The indicators within UN SDG #12 are aimed at ensuring sustainable consumption and production patterns across industries, companies, and governments. One of the main tenets of this SDG is “decoupling environmental degradation from economic growth” and reducing the environmental impact of the supply chain while your business grows. This can be achieved through strategic partners (suppliers or customers) who are also committed to pursuing sustainability goals and reducing their emissions. As we learned in the GHG section, Scope 3 emissions are value chain emissions. Therefore, as your value chain reduces their carbon footprint, your Scope 3 emissions inventory reduces as well!


The Erb Institute at the University of Michigan has created a variety of toolboxes ranging across a variety of sustainability topics. This toolkit helps organizations evaluate and understand value chain considerations as it relates to environmental, social, and governance performance and impacts, including guidance for updating Supplier Codes of Conduct.




Renewable energy and energy efficiency strategies can assist your organization in lowering your GHG emissions and, in many cases, lowering your electricity costs.


Renewable energy and energy efficiency strategies can assist your organization in lowering your GHG emissions and, in many cases, lowering your electricity costs. All utility providers in Michigan are required to offer clients green energy options, and many offer energy efficiency consulting services.


If your organization’s energy use is more than 100,000 kwh/yr, consider joining the Environmental Protection Agency’s Green Power Partnership.


Participating Voluntary Green Pricing (VGP) programs through your electric utility company can be a simple and impactful strategy to increasing your organization’s consumption of renewable energy.


What are Voluntary Green Pricing (VGP) Programs? Learn more about them here!


DTE and Consumers Energy make it easy to participate in a voluntary green energy pricing programs:

DTE’s MIGreenPower Programs

Consumers Energy’s VPG


Sustainable waste management strategies can help an organization better understand and manage their resources; to prioritize sustainable products and operations; and to reduce their carbon footprint.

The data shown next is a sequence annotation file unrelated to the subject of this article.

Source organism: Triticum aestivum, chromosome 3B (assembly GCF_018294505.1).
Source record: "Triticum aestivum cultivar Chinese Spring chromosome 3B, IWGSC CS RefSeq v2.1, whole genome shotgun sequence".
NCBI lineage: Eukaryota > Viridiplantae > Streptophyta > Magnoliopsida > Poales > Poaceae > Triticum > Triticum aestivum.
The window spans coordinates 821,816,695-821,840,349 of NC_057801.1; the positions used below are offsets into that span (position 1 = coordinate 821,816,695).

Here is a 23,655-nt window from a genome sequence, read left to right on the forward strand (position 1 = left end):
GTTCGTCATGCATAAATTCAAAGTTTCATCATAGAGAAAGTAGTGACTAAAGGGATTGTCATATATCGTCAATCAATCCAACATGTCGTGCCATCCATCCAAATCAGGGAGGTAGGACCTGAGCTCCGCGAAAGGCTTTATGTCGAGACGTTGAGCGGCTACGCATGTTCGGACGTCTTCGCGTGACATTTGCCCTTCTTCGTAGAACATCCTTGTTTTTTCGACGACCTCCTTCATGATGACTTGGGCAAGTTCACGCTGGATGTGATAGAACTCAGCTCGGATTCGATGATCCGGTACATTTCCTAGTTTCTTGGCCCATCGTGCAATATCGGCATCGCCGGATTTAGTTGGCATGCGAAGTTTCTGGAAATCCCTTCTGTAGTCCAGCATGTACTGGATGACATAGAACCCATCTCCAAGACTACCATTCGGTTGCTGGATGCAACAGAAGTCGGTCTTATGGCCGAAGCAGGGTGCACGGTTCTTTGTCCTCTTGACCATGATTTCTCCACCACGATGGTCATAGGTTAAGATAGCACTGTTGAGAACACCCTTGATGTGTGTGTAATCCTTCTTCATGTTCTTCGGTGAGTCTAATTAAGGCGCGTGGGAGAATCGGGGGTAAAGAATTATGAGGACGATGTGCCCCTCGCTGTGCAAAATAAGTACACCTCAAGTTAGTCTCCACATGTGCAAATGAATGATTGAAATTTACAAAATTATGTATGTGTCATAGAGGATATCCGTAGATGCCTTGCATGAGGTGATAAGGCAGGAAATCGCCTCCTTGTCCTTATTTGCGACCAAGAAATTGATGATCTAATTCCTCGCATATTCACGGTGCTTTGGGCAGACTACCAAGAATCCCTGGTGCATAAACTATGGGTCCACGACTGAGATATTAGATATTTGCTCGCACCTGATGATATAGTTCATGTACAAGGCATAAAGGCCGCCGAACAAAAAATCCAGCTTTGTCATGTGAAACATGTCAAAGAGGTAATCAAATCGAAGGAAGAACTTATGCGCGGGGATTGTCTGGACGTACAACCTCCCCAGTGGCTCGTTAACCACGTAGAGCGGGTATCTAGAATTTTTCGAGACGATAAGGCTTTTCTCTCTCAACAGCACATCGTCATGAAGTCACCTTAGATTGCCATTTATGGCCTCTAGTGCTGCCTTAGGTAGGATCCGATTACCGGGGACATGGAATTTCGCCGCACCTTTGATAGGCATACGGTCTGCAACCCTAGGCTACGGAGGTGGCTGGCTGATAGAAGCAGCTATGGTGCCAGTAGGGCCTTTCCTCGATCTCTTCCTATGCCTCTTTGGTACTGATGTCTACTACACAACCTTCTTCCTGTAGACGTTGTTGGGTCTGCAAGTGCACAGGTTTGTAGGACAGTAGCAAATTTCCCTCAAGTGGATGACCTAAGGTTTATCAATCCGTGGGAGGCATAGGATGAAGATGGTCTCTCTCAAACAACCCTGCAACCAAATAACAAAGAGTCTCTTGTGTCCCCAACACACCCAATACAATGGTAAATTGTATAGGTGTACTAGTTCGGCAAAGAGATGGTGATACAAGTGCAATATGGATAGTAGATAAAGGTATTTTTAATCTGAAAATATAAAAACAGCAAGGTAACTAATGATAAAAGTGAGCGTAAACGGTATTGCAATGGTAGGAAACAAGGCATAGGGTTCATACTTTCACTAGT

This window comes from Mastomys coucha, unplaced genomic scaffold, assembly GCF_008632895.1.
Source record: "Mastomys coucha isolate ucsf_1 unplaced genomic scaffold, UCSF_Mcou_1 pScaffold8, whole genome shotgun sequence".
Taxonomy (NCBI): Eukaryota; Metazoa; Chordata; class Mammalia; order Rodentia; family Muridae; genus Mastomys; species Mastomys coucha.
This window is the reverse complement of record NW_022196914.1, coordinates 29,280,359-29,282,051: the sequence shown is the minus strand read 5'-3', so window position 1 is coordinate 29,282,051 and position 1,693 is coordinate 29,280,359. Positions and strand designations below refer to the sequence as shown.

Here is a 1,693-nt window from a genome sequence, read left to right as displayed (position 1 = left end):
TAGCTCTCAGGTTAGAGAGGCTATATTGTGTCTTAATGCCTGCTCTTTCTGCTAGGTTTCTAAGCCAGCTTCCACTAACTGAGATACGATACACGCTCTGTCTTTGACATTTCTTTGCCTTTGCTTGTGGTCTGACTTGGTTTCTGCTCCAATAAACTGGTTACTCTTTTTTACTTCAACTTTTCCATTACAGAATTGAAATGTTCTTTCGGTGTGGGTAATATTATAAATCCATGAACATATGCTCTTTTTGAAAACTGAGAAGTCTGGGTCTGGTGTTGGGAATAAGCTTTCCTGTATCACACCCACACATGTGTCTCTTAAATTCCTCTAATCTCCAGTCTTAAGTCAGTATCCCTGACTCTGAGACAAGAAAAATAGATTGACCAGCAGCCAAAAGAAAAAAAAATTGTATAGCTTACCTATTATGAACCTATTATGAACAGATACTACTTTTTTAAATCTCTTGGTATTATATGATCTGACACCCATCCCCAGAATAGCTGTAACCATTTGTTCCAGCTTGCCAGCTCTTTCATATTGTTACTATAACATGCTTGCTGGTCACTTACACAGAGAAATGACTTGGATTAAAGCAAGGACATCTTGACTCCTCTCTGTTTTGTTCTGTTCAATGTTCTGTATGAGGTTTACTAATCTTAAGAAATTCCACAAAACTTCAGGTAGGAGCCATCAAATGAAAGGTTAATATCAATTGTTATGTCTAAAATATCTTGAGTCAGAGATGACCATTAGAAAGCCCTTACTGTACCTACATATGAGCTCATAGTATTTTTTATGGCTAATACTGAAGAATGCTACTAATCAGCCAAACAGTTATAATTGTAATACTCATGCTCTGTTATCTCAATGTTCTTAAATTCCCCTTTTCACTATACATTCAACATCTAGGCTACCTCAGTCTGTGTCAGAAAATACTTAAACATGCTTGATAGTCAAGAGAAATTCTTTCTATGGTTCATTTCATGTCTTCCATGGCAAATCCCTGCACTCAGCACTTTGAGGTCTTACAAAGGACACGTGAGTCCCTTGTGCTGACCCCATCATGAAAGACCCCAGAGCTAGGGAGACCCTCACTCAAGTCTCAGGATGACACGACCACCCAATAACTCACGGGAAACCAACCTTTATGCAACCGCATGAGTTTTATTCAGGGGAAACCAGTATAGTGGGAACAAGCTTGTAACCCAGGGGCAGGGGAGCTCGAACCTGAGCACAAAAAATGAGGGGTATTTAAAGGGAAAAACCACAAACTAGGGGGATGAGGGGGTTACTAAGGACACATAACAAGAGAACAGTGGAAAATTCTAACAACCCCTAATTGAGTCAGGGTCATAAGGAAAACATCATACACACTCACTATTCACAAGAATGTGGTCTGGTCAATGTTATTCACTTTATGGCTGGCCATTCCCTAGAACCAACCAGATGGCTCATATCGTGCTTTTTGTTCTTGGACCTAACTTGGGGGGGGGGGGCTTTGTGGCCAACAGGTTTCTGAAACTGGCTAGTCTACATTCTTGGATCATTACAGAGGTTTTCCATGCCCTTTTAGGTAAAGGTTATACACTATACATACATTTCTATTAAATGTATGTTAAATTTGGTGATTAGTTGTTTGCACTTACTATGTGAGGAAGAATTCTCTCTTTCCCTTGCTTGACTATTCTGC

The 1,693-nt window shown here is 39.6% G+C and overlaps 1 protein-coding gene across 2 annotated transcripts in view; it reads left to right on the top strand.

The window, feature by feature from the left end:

“Waste management” refers to the operations and activities that relate to the handling of all waste generated by an organization. This commonly includes the generation, collection, sorting, transportation, processing, and disposal of waste. According to the EPA, sustainable waste management strategies can help organizations save money, increase awareness and streamline processes, enhance sustainability, conserve resources, and reduce greenhouse gas emissions!


The EPA offers a variety of tools and resources that make it easy to evaluate your organization’s waste practices. These tools can be used to understand where you’re at, to set goals, and to track your progress.


EPA’s Waste Reduction Model (WARM): The EPA WARM tool helps organizations evaluate, test scenarios, monitor, and understand impact of waste management strategies.


EPA’s Sustainable Food Waste Resources: These links to programs, guides, networks, and resources help organizations identify opportunities for diverting food waste from landfills in their area.


EPA Waste Management Hierarchy: This guide identifies and ranks waste management strategies with a focus on reduce, reuse, recycle.


Managing and Reducing Waste in Commercial Buildings: This guide outlines sustainable waste management strategies and resources for commercial buildings.




Water is essential to the social, cultural, economic, and ecological systems that support our lives, communities, and environments.


Did you know only 1% of Earth’s water is available for human use? This coupled with a growing global population and increased consumption habits means that freshwater use has increased nearly six-fold since 1990. Water is used in a variety of ways - from use in your home, agriculture, industry, and other municipal uses. Protecting this resource that is foundational to the Great Lakes Region is critical to the continued vitality of the region.


The purpose of this UN Sustainable Development Goal is to ensure clean and equitable access to safe and affordable drinking water for all by reducing pollution, protecting aquifers, lakes, and supporting local communities in resource management.


The Aqueduct tool is designed and run by the World Resources Institute. The tool maps water risks such as floods, droughts, and stress, using peer reviewed data. Beyond the tools, the Aqueduct team works one-on-one with corporations, governments, and research partners to help advance best practices in water resources management and enable sustainable growth in a water-constrained world.


Our World in Data published the Water Use and Stress to communicate trends in fresh water consumption around the world.